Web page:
Foreign exchange antitrust investigation issues €1.07 billion fines

foreign exchange antitrust
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The European Commission has fined five banks a total of €1.07 billion over two foreign exchange spot trading cartels.

The Commission’s investigation found evidence of online chatrooms where currency traders at Barclays, Citigroup, JPMorgan, MUFG and the Royal Bank of Scotland shared sensitive information and occasionally coordinated their trading strategies in violation of the EU’s antitrust laws. The investigation focused on traders conducting foreign exchange spot trading, where currency trading transactions take place on the same day at the prevailing rate of exchange.

Two separate chatroom-based cartels were identified in the investigation:

  • The Three Way Banana Split group – subsequently renamed Two and a Half Men and Only Marge – featured traders from Barclays, Citigroup, JPMorgan, RBS and UBS; while
  • The Essex Express group, comprising the Essex Express ‘n’ Jimmy chatroom and the Semi Grumpy Old Men chatroom, involved traders from Barclays, RBS, Bank of Tokyo-Mitsubishi (now MUFG Bank) and UBS.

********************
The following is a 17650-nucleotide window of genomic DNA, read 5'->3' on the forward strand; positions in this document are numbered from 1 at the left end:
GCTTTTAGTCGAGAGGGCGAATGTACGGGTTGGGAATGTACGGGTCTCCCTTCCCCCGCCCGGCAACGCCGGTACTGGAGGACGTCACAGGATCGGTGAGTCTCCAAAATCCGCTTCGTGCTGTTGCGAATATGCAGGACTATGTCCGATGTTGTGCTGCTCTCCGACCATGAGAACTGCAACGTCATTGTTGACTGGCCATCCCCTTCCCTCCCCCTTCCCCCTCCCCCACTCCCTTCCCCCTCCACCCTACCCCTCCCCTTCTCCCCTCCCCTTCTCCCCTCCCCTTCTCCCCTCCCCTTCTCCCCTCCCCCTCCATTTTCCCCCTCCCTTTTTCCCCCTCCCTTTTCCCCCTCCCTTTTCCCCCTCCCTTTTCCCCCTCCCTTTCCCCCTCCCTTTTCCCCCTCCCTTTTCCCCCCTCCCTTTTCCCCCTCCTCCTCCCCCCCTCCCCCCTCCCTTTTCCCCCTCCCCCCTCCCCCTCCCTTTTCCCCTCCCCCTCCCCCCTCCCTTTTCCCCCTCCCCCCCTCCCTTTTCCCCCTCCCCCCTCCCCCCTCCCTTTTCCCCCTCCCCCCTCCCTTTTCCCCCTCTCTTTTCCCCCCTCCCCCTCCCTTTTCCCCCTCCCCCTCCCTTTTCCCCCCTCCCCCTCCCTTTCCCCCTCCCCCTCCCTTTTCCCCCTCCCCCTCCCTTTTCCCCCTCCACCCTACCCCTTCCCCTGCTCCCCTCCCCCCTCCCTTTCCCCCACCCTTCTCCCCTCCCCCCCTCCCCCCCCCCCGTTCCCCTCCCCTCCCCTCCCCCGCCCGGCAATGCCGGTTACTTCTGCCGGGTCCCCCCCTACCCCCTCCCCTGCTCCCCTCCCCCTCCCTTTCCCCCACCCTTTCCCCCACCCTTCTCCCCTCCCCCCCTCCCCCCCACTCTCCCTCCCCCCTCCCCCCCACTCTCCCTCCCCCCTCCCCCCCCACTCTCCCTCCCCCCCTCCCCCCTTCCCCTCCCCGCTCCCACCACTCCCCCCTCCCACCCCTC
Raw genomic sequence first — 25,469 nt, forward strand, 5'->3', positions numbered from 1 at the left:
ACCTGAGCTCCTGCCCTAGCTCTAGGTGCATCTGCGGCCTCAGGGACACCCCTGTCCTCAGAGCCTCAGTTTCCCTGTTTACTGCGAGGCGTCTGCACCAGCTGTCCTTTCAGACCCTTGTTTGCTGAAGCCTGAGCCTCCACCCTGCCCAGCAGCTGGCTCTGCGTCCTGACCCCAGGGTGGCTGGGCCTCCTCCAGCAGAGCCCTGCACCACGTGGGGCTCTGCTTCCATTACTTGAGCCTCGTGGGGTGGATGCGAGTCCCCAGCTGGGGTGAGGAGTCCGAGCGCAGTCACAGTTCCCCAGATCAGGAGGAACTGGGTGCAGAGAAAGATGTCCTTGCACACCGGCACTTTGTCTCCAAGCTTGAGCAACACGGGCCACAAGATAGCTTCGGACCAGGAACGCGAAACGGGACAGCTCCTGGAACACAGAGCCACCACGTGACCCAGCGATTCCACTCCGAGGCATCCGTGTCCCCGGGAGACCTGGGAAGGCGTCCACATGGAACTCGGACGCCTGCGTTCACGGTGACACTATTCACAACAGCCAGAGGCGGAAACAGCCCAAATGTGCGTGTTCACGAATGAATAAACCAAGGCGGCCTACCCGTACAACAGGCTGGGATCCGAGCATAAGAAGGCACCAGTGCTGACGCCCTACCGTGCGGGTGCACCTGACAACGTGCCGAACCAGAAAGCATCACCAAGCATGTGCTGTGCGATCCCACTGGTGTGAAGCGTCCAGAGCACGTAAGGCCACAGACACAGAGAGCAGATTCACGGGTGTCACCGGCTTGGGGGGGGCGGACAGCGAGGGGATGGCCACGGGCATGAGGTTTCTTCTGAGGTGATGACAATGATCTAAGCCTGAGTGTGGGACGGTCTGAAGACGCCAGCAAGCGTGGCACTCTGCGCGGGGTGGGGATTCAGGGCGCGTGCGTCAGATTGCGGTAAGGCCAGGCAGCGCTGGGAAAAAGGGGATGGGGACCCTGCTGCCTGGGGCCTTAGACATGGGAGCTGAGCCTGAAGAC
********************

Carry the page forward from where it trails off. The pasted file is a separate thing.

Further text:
Commissioner Margrethe Vestager, in charge of competition policy, said: “Companies and people depend on banks to exchange money to carry out transactions in foreign countries. Foreign exchange spot trading activities are one of the largest markets in the world, worth billions of euros every day. Today we have fined Barclays, the Royal Bank of Scotland, Citigroup, JPMorgan and MUFG Bank; and these cartel decisions send a clear message that the Commission will not tolerate collusive behaviour in any sector of the financial markets. The behaviour of these banks undermined the integrity of the sector at the expense of the European economy and consumers.”

While UBS traders were involved in the foreign exchange antitrust cartels, UBS itself received full immunity from any financial penalty in recognition of the fact that it has made the Commission aware of the existence of the chatrooms, thereby avoiding an aggregate fine which would have totalled around €285 million.

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